Research Means Hope

National Consortium

The Clinical & Translational Science Awards (CTSA) program supports a national consortium of 62 medical research institutions. Its goals are to accelerate the translation of laboratory discoveries into treatments for patients, to engage communities in clinical research efforts, and to train a new generation of clinical and translational researchers.

Launched in 2006 by the National Institutes of Health (NIH), The CTSA program has enable innovative research teams to speed discovery and advance science. Led by NIH's National Center for Advancing Translational Sciences (NCATS), the CTSA program encourages teams of investigators to tackle complex health and research challenges and find ways to turn these discoveries into proactive solutions for patients. These teams are making progress across a broad range of diseases and conditions, such as cancer, diabetes, neurological disorders and heart disease. (Source: NCATS)

 Map of states in the CTSA ConsortiumCurrently, 62 medical research institutions in 31 states and the District of Columbia are active members of the CTSA Consortium. These institutions are working together to speed the translation of research discovery into improved patient care.

Consortium of Rural States (CORES)

The CORES Research Collaborative was formed to facilitate collaborative and disciplined efforts that will produce new opportunities for advancing translational research. The Collaborative comprises Arkansas, Kansas, Kentucky, New Mexico, Utah, and Iowa states that share common health care challenges, including significant rural populations.

Each state is served by a single Clinical and Translational Research Award (CTSA) institution: the University of New Mexico Health Sciences Center (UNM), the University of Arkansas for Medical Sciences (UAMS), the University of Kansas Medical Center (KUMC), The University of Kentucky (UK), the University of Utah School of Medicine (UH), and the University of Iowa (UI).

Established in November 2012, the Collaborative has identified five initial areas of collaboration:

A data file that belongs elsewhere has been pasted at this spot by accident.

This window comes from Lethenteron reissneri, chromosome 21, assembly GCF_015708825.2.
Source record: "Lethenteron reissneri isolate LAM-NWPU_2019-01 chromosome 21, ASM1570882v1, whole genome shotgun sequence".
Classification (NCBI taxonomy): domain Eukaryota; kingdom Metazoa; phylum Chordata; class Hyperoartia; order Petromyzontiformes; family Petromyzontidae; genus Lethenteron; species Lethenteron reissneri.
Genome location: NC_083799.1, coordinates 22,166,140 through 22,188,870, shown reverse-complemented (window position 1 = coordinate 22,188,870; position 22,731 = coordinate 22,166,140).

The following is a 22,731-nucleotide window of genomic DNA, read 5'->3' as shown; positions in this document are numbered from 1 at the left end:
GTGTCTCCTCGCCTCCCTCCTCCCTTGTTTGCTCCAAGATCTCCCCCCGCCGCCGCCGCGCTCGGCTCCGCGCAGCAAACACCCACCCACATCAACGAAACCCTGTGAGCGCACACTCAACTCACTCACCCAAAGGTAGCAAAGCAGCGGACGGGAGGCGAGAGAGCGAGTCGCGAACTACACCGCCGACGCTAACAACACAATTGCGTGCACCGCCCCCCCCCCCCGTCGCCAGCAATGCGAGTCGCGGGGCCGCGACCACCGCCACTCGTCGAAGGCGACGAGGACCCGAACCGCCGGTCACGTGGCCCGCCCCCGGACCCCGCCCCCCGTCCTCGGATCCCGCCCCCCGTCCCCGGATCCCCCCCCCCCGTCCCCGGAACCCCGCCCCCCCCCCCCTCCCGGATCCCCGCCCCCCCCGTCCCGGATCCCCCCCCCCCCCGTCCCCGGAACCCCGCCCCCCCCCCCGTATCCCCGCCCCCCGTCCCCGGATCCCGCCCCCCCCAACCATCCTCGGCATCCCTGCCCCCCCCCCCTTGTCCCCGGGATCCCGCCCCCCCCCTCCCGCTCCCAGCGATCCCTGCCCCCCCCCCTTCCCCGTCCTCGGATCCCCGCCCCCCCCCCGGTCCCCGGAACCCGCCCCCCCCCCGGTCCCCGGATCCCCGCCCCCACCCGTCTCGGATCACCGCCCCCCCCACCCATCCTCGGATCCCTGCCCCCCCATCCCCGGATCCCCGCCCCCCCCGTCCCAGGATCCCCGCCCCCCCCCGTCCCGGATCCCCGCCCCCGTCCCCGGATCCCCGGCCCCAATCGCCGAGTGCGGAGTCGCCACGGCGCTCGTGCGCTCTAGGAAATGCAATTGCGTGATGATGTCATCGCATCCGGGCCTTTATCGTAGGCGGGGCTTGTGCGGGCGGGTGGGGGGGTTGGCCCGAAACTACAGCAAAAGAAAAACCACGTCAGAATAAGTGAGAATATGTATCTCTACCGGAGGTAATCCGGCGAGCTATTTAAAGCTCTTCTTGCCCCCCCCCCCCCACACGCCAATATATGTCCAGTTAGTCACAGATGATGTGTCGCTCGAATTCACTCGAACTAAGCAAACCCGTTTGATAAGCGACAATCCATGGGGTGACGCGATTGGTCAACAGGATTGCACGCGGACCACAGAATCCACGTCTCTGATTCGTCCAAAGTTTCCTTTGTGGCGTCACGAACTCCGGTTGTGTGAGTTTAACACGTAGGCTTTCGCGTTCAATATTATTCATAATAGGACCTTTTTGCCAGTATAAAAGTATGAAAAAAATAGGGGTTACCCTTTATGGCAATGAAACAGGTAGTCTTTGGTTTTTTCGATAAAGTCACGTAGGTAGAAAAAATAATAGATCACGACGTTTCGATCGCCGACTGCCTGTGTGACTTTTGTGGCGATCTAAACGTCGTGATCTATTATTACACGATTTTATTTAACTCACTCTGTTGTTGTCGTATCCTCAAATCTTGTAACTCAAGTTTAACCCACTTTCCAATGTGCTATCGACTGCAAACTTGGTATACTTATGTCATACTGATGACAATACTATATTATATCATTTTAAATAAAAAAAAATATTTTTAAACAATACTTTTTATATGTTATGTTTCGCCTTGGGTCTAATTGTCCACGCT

1. Community engagement, to effectively engage communities and practices in the translational research process via bidirectional dialogues, especially focused on underserved populations.
  2. Emerging technologies to foster advances in translational research through integration of basic and clinical research to gain insights into the mechanism of disease.
  3. Career building and mentoring activities, including pre-submission grant review.
  4. Multi-center pilot research programs for preliminary and proof-of-concept studies critical to moving basic laboratory findings into clinical applications.
  5. Integrated and interdisciplinary education, training, and career development in clinical and translational science, including curriculum and program development, clinical research training and recruiting.

Through this collaboration, our members hope to advance their own research interests while leveraging their collective clinical and translational activities to deliver results that benefit the region and the nation.

Mountain West Research Consortium

The Mountain West Research Consortium is comprised of 11 academic institutions working together to build capacity for transformative biomedical research and improve health outcomes within the Western states region. MWRC was founded by institutions in western states with historically low levels of NIH funding.

The consortium provides opportunities for collaboration and research training, as well as access to shared resources and services. Activities include joint pilot funding, VIVO networking, mini-sabbaticals, junior faculty mentoring, and an undergraduate biomedical research pipeline program.

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CTSC Research Concierge

CTSC Research Concierge • 505-272-3183



CTSC Administration Office

900 Camino de Salud NE

Albuquerque, NM 87131

Phone: 505-272-6042